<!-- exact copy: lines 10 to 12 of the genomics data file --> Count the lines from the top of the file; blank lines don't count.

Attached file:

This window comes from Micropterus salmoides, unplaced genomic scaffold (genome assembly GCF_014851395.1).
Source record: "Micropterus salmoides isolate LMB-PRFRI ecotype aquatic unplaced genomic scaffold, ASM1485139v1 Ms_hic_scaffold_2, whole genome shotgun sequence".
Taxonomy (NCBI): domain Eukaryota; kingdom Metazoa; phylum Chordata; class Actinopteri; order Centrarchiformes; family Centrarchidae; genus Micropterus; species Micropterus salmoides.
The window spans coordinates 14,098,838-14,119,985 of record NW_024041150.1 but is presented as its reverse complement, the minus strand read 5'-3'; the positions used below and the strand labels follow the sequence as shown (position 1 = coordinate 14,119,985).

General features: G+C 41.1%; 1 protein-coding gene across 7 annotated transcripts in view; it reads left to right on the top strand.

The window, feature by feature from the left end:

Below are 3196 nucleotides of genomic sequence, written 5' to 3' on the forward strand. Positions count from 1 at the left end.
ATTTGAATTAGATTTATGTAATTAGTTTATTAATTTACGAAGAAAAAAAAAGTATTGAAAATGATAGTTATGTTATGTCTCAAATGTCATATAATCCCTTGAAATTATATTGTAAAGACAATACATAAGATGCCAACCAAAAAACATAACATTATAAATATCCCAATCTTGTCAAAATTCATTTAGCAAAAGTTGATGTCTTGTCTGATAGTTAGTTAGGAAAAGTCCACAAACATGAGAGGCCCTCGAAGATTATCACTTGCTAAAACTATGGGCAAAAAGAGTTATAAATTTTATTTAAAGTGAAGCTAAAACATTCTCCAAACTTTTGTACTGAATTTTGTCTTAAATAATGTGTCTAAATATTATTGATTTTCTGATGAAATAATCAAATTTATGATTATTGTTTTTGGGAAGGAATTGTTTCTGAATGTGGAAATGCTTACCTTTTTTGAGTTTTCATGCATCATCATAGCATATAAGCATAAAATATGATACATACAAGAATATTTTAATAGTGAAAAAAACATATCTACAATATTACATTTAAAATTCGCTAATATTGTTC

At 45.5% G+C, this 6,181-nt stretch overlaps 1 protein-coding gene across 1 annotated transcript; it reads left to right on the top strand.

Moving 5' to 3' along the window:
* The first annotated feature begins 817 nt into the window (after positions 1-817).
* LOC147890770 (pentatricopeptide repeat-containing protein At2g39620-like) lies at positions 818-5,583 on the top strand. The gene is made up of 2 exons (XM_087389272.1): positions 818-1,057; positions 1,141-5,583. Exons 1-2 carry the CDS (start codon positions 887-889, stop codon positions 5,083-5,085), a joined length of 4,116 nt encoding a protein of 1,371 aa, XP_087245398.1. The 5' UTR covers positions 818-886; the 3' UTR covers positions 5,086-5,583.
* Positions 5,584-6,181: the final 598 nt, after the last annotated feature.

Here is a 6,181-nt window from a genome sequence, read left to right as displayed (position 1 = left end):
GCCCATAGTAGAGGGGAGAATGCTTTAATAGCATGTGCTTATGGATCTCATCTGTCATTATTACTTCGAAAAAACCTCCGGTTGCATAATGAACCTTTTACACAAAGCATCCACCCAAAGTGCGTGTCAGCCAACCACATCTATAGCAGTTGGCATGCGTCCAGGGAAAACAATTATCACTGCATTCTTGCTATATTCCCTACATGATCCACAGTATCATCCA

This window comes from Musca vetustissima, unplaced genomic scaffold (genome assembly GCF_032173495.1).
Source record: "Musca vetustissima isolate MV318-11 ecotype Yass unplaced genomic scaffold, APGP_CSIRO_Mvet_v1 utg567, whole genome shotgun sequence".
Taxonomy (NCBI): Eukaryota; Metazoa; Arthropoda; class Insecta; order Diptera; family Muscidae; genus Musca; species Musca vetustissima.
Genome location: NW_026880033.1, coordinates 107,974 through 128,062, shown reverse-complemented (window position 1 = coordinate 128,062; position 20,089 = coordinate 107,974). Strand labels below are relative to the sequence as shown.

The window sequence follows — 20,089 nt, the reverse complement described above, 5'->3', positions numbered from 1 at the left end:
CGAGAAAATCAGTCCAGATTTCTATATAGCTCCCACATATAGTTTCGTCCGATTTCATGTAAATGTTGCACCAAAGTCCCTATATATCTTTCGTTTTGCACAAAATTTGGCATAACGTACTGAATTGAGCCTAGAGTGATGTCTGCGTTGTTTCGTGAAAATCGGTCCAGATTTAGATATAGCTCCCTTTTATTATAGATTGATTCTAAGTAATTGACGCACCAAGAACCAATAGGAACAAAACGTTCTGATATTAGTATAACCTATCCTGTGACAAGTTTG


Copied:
Moving 5' to 3' along the window:
* The first annotated feature begins 817 nt into the window (after positions 1-817).
* LOC147890770 (pentatricopeptide repeat-containing protein At2g39620-like) lies at positions 818-5,583 on the top strand. The gene is made up of 2 exons (XM_087389272.1): positions 818-1,057; positions 1,141-5,583. Exons 1-2 carry the CDS (start codon positions 887-889, stop codon positions 5,083-5,085), a joined length of 4,116 nt encoding a protein of 1,371 aa, XP_087245398.1. The 5' UTR covers positions 818-886; the 3' UTR covers positions 5,086-5,583.